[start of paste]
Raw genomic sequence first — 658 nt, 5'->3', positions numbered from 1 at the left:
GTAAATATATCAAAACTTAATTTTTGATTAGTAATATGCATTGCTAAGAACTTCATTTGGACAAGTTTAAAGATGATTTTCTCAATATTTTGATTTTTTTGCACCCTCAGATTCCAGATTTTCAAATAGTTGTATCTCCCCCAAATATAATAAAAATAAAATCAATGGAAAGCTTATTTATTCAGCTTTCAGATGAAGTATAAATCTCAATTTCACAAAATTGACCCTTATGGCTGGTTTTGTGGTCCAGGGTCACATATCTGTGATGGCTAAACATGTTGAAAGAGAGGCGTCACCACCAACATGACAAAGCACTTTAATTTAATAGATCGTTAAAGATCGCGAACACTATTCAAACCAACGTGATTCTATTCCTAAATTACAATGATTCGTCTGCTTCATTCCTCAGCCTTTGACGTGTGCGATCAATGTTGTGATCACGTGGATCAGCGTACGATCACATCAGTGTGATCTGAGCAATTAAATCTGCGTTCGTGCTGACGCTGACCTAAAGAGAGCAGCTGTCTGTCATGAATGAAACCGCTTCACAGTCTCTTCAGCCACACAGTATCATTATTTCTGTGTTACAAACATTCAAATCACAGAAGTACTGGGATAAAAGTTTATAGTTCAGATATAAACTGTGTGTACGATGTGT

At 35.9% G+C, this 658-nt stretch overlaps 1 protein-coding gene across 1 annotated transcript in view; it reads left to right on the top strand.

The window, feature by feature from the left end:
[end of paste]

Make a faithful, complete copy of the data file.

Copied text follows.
Raw genomic sequence first — 658 nt, 5'->3', positions numbered from 1 at the left:
GTAAATATATCAAAACTTAATTTTTGATTAGTAATATGCATTGCTAAGAACTTCATTTGGACAAGTTTAAAGATGATTTTCTCAATATTTTGATTTTTTTGCACCCTCAGATTCCAGATTTTCAAATAGTTGTATCTCCCCCAAATATAATAAAAATAAAATCAATGGAAAGCTTATTTATTCAGCTTTCAGATGAAGTATAAATCTCAATTTCACAAAATTGACCCTTATGGCTGGTTTTGTGGTCCAGGGTCACATATCTGTGATGGCTAAACATGTTGAAAGAGAGGCGTCACCACCAACATGACAAAGCACTTTAATTTAATAGATCGTTAAAGATCGCGAACACTATTCAAACCAACGTGATTCTATTCCTAAATTACAATGATTCGTCTGCTTCATTCCTCAGCCTTTGACGTGTGCGATCAATGTTGTGATCACGTGGATCAGCGTACGATCACATCAGTGTGATCTGAGCAATTAAATCTGCGTTCGTGCTGACGCTGACCTAAAGAGAGCAGCTGTCTGTCATGAATGAAACCGCTTCACAGTCTCTTCAGCCACACAGTATCATTATTTCTGTGTTACAAACATTCAAATCACAGAAGTACTGGGATAAAAGTTTATAGTTCAGATATAAACTGTGTGTACGATGTGT

At 35.9% G+C, this 658-nt stretch overlaps 1 protein-coding gene across 1 annotated transcript in view; it reads left to right on the top strand.

The window, feature by feature from the left end: